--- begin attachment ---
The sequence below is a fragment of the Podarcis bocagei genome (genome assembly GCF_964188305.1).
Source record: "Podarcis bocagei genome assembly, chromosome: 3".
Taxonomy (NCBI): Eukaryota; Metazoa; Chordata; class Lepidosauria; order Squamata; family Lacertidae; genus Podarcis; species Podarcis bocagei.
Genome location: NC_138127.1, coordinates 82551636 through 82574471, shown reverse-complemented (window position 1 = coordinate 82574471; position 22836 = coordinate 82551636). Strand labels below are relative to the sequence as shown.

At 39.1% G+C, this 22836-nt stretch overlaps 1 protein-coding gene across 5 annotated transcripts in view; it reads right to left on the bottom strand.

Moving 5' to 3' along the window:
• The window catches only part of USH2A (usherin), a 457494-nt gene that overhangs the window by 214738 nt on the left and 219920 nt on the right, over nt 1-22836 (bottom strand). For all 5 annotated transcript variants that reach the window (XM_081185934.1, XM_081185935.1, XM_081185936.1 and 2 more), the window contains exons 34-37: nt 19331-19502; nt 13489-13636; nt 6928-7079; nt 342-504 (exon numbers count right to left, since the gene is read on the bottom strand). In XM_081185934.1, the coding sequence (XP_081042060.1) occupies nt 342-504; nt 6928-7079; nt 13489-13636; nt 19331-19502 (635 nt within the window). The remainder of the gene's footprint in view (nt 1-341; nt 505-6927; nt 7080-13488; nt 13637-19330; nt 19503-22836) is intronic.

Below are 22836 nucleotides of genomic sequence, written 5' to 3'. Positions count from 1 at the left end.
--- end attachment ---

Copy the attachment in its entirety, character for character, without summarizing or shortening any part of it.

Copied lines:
The sequence below is a fragment of the Podarcis bocagei genome (genome assembly GCF_964188305.1).
Source record: "Podarcis bocagei genome assembly, chromosome: 3".
Taxonomy (NCBI): Eukaryota; Metazoa; Chordata; class Lepidosauria; order Squamata; family Lacertidae; genus Podarcis; species Podarcis bocagei.
Genome location: NC_138127.1, coordinates 82551636 through 82574471, shown reverse-complemented (window position 1 = coordinate 82574471; position 22836 = coordinate 82551636). Strand labels below are relative to the sequence as shown.

At 39.1% G+C, this 22836-nt stretch overlaps 1 protein-coding gene across 5 annotated transcripts in view; it reads right to left on the bottom strand.

Moving 5' to 3' along the window:
• The window catches only part of USH2A (usherin), a 457494-nt gene that overhangs the window by 214738 nt on the left and 219920 nt on the right, over nt 1-22836 (bottom strand). For all 5 annotated transcript variants that reach the window (XM_081185934.1, XM_081185935.1, XM_081185936.1 and 2 more), the window contains exons 34-37: nt 19331-19502; nt 13489-13636; nt 6928-7079; nt 342-504 (exon numbers count right to left, since the gene is read on the bottom strand). In XM_081185934.1, the coding sequence (XP_081042060.1) occupies nt 342-504; nt 6928-7079; nt 13489-13636; nt 19331-19502 (635 nt within the window). The remainder of the gene's footprint in view (nt 1-341; nt 505-6927; nt 7080-13488; nt 13637-19330; nt 19503-22836) is intronic.

Below are 22836 nucleotides of genomic sequence, written 5' to 3'. Positions count from 1 at the left end.